Seven signs a loved one might need support with money worries

Money worries can take over people’s lives – always there, sitting in the background.

There are also links between financial worries and mental health problems – an issue that has come under the spotlight this year.

Research from the UK Money and Pensions Service (MaPS) indicates that people who have experienced a mental health problem in the past three years are more likely to be at risk of falling into serious money problems than those who haven’t. They are more than twice as likely to say thinking about their financial situation makes them anxious, and four times as likely to be behind on priority bills, such as the rent or mortgage and utilities.

MaPS is encouraging everyone to seek help if they are worried about money – whether it’s for themselves or a loved one, perhaps a friend or family member.

Caroline Siarkiewicz, chief executive officer at the MaPS, says: “There’s often a link between struggling with money and mental health problems. Feeling low or anxious can make it harder to manage your money and worrying about money matters can affect your mental wellbeing.”

Read: Financial therapy could help with money struggles

“While it’s not uncommon to experience money worries – particularly at the moment, when many are feeling the pinch – sadly many people do not feel comfortable talking about it or seeking help. This needs to change.

“Over recent years, mental health campaigners and charities have shone a spotlight on mental wellbeing, encouraging more open conversations. Thanks to this, more people are speaking up, which in turn helps more people to feel comfortable seeking help if they need it. Now, we want to smash this stigma for discussions around financial wellbeing.

“We know that now is a challenging time for many households,” Ms Siarkiewicz adds. “As people deal with the after effects of the pandemic and cost of living pressures, it’s all the more important that we encourage open and honest conversations about money to help support not only ourselves, but those around us too.

“For anyone who’s experiencing a mental health problem, or is worried about money matters, know that you are not alone – help is available.”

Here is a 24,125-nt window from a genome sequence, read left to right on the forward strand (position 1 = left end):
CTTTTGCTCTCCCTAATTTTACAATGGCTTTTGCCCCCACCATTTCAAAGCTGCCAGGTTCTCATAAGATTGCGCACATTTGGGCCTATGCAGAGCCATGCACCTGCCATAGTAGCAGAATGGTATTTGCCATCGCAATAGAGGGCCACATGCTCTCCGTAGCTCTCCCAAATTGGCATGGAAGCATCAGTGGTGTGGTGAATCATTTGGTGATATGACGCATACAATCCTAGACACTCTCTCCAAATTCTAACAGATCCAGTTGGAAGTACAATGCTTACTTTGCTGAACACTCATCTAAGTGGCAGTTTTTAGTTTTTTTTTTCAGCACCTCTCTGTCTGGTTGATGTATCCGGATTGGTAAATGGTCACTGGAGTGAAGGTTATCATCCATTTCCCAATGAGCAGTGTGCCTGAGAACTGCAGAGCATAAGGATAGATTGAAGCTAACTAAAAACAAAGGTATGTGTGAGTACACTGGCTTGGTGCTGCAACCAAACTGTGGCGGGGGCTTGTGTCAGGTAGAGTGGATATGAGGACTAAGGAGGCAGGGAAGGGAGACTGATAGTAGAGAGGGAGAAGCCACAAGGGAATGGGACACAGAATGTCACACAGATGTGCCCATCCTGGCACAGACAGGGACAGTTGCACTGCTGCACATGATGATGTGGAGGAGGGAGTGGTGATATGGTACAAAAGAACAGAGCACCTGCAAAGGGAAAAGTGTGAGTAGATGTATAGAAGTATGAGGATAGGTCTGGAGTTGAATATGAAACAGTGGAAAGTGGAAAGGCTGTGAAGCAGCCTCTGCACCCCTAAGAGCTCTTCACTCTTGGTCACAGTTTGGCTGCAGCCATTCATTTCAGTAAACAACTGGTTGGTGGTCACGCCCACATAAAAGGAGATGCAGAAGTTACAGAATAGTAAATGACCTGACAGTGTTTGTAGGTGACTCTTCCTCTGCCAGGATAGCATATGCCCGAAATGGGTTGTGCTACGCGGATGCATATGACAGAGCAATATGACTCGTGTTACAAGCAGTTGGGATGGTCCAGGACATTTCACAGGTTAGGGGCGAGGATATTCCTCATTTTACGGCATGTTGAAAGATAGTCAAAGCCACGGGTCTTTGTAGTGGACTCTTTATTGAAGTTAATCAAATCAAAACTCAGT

A husband and wife going over personal finance at the dining table
Support is out there if money worries are mounting up. (Alamy/PA)

Many people will be feeling the strain as the living costs crisis deepens – and sources of support are available. Lenders are also offering support to customers struggling with money worries.

Read: How to talk to older people about financial scams

The banking and finance industry is committed to helping individuals and providing support to those facing financial difficulty. Any customers concerned about their financial situation should contact their bank as soon as possible to understand what options are available to them, including tailored support if they are struggling with their repayments. Many firms are able to offer assistance and flexibility to those who need it.

Banks also have tools that may help in some situations. For example, many offer customers the ability to block spending linked to gambling. More generally, banking apps can also help customers with budgeting and give insights into spending patterns.

If you’re concerned about a loved one who is worrying about money, here are some signs that they may need support.

1. Is there an obvious use of credit?
Are they frequently relying on cards or buy now, pay later (BNPL) schemes? If so, it could be a sign that they are getting into difficulty with debt.

2. Are they mentioning overdrafts or debts?
They might mention this in passing – perhaps in relation to how they are feeling.

3. Are they spending without a plan?
Perhaps they seem to be spending more often than usual.

4. Are there unopened bills?
This may be a sign they are avoiding confronting money problems.

5. Do they have changes in mood?
Perhaps they may appear visibly more stressed or are behaving differently to how you would normally expect.

6. Have they withdrawn from socialising?
Perhaps they may be worried about spending, and this can also be a symptom of someone struggling with their mental health.

Read: Five ways you could increase your retirement income

7. Are previous experiences having an impact?
Have they experienced financial abuse in the past? Financial abuse often happens as part of a wider pattern of domestic abuse and involves someone else misusing their money. Victims of financial abuse can be left with big debts.

– With PA

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